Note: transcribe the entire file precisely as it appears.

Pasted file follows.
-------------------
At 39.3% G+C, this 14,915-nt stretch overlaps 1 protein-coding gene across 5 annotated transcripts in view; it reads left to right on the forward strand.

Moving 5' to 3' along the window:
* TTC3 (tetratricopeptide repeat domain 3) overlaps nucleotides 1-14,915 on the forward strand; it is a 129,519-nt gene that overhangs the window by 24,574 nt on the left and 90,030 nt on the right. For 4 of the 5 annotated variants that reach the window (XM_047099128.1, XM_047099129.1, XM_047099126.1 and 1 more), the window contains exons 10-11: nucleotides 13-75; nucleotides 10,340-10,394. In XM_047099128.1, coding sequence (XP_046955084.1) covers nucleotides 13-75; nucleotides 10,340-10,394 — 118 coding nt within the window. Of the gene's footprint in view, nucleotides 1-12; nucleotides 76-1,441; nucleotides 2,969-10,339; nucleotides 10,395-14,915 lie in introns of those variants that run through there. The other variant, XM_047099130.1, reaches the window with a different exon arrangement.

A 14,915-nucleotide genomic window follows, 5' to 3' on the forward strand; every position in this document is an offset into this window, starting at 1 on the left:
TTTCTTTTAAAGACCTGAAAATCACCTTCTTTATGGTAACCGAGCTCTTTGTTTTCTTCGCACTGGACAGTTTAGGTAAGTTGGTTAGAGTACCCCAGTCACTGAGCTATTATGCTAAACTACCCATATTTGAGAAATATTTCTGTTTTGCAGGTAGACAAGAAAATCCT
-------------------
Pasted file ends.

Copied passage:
At 39.3% G+C, this 14,915-nt stretch overlaps 1 protein-coding gene across 5 annotated transcripts in view; it reads left to right on the forward strand.

Moving 5' to 3' along the window:
* TTC3 (tetratricopeptide repeat domain 3) overlaps nucleotides 1-14,915 on the forward strand; it is a 129,519-nt gene that overhangs the window by 24,574 nt on the left and 90,030 nt on the right. For 4 of the 5 annotated variants that reach the window (XM_047099128.1, XM_047099129.1, XM_047099126.1 and 1 more), the window contains exons 10-11: nucleotides 13-75; nucleotides 10,340-10,394. In XM_047099128.1, coding sequence (XP_046955084.1) covers nucleotides 13-75; nucleotides 10,340-10,394 — 118 coding nt within the window. Of the gene's footprint in view, nucleotides 1-12; nucleotides 76-1,441; nucleotides 2,969-10,339; nucleotides 10,395-14,915 lie in introns of those variants that run through there. The other variant, XM_047099130.1, reaches the window with a different exon arrangement.

A 14,915-nucleotide genomic window follows, 5' to 3' on the forward strand; every position in this document is an offset into this window, starting at 1 on the left:
TTTCTTTTAAAGACCTGAAAATCACCTTCTTTATGGTAACCGAGCTCTTTGTTTTCTTCGCACTGGACAGTTTAGGTAAGTTGGTTAGAGTACCCCAGTCACTGAGCTATTATGCTAAACTACCCATATTTGAGAAATATTTCTGTTTTGCAGGTAGACAAGAAAATCCT